My wife died almost 2 weeks ago, which is why I haven’t written an entry in a while.
Dealing with her long term illness, and ultimately the death of my spouse has bestowed upon me distilled life experience. It has been quite an honor to go through this with her, as I learned so much about life and about myself. But if I had to sum up everything I learned about death, it would be the same advice I’d give about anything else: “Be Present.”
To be present is to fully face what you’re dealing with, to not shy away from it, to not try to lay blame elsewhere, to not regret, or wish, or even hope, but instead to accept what is, to look deeply at it so as to learn what it is and why it might be there.
As the one who is dying, being present is to not “fight” death, but to enjoy life. My wife’s decline was somewhat slow, and her ability to do things left her over some weeks. With each loss of something that was once part of life (walking outside, eating, standing, drinking, etc.) each of the remaining abilities became more precious. As her ability to drink lessened, I remember how each sip of juice or water was ecstasy to her. Perhaps it’s subtle, but she never cursed the fact that she couldn’t drink much anymore, but instead she enjoyed the few sips she could drink. Or when she couldn’t stand on her own anymore, she was filled with pleasure when I would hold her in a standing position. Again, not “I wish I could stand,” but instead, “I’m glad I can be held up.” Instead of regrets for what we should have done differently in our marriage, we looked forward and missed the time we’d not be together.
As the caregiver of a dying person, being present meant to not have anger at death, but to do what I could to assist the life that was left. Hospice facilitated her caregiving at home (which was a blessing!) and their focus is on comfort and reduction of unwanted symptoms. This is being present. They are not trying to cure the disease, but just to remove the pain. Not fighting, but facilitating.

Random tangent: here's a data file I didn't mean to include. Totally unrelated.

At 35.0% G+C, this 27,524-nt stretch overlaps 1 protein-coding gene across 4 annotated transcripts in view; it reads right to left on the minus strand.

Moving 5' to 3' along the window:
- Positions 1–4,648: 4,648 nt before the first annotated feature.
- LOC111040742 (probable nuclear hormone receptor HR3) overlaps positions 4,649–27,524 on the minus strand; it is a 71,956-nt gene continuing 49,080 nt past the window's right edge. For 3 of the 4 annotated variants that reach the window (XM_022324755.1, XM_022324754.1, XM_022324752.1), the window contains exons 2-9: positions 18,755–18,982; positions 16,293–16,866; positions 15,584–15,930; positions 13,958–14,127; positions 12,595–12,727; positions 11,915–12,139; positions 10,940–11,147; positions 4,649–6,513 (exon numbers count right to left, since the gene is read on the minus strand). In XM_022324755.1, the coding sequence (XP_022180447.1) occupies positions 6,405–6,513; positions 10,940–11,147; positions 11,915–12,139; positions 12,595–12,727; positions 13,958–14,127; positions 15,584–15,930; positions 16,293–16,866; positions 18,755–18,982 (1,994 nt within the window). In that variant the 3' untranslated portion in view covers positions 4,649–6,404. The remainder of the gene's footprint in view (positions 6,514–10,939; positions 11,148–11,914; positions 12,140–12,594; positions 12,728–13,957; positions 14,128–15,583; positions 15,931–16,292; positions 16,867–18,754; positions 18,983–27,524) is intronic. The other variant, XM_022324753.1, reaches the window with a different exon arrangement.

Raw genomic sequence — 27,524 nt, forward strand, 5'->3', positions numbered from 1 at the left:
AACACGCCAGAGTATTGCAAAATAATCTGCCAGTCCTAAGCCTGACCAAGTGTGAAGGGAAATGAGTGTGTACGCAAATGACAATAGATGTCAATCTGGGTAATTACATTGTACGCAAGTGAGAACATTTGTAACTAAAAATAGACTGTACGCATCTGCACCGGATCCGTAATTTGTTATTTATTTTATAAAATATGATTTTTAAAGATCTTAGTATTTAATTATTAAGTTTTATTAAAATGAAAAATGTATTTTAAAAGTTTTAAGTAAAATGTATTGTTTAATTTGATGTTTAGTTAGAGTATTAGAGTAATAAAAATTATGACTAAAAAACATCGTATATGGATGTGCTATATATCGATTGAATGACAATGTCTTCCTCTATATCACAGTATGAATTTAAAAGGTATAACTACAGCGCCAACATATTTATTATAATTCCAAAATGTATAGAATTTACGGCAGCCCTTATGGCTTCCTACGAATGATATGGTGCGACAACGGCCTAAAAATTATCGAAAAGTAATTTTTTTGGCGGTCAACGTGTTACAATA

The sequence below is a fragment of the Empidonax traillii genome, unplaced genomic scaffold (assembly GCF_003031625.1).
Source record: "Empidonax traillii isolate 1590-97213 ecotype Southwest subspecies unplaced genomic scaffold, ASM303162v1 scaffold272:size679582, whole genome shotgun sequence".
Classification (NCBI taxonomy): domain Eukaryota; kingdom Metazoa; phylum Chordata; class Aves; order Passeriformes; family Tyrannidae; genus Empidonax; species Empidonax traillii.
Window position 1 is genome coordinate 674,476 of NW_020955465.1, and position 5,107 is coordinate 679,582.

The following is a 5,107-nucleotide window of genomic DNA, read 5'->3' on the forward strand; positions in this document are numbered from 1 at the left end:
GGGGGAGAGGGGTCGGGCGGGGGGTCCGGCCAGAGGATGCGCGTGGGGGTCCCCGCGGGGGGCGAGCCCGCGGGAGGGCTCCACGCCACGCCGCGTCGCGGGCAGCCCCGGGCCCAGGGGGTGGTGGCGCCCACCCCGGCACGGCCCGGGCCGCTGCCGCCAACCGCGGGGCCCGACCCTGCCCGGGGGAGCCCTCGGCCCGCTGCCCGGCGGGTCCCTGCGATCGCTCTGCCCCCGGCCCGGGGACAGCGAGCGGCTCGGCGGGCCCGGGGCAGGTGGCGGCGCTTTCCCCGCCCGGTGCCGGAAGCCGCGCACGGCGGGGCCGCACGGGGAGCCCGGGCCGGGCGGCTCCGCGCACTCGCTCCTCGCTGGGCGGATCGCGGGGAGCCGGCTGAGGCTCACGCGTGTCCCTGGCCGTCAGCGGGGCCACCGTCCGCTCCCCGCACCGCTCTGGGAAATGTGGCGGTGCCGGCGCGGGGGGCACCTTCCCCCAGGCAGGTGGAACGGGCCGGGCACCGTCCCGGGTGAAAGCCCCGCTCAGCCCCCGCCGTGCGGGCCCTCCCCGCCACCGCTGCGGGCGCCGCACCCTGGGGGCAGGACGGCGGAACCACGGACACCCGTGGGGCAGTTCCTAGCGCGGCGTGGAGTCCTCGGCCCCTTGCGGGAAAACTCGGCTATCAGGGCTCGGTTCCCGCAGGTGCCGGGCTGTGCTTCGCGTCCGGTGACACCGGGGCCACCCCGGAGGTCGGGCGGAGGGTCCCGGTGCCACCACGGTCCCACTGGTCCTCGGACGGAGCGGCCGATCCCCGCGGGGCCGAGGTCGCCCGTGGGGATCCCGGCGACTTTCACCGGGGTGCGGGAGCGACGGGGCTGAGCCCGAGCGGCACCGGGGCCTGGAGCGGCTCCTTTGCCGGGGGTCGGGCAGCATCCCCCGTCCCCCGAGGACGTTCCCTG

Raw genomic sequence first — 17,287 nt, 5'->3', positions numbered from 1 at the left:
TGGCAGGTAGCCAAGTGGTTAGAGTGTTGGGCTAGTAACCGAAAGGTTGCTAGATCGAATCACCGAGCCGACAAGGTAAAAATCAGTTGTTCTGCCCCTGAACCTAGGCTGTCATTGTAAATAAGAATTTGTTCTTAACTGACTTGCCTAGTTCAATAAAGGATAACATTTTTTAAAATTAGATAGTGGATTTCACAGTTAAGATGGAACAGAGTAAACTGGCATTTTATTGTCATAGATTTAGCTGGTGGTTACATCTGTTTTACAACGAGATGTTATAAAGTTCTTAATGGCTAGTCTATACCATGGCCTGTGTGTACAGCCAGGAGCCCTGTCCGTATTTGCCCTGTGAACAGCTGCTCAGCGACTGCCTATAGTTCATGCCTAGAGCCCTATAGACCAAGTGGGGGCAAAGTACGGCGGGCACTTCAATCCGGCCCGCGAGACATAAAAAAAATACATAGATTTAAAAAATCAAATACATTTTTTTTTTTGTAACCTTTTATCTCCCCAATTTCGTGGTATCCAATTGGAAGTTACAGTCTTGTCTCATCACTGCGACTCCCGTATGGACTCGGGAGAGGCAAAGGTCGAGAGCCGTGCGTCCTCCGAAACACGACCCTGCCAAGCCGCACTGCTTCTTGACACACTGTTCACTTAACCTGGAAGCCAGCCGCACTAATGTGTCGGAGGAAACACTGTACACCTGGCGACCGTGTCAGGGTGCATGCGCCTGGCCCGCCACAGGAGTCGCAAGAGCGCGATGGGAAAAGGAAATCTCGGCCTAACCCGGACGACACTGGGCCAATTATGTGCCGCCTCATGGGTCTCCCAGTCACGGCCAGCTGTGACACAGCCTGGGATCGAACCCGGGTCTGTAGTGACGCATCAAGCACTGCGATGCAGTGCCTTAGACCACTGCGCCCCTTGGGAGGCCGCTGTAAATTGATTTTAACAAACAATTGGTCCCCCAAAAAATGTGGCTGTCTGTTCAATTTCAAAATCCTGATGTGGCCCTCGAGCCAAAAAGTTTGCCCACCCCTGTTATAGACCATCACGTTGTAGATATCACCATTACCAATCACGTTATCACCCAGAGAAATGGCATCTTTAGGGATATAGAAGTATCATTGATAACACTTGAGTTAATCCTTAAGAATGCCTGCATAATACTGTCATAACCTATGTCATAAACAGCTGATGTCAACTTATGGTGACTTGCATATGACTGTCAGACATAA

After her death, we did a three day vigil. Friends came to sit with her body. Some read, some meditated, some prayed, everyone said goodbye in his or her own way. It was not a “celebration of life”, which will come at the funeral, but instead it was an acknowledgment of the transformation she underwent, the wishing of “bon voyage,” the celebration of her continuation in other ways. And it was a time to ponder one’s own impending death, and thus how you live your life. It really underscored for me how important it is to live a worthwhile life. I highly recommend having an after-death vigil; it was one of the most moving and spiritually fulfilling events I’ve experienced.
One effect of having the vigil for three days was that by the end, her body had started to change. It was dehydrating, and while not gross, you could very clearly see it was just a shell. A chrysalis. Everyone who visited got to witness, first hand, that the body isnâ€™t the person, but just a place for the person to reside for a time.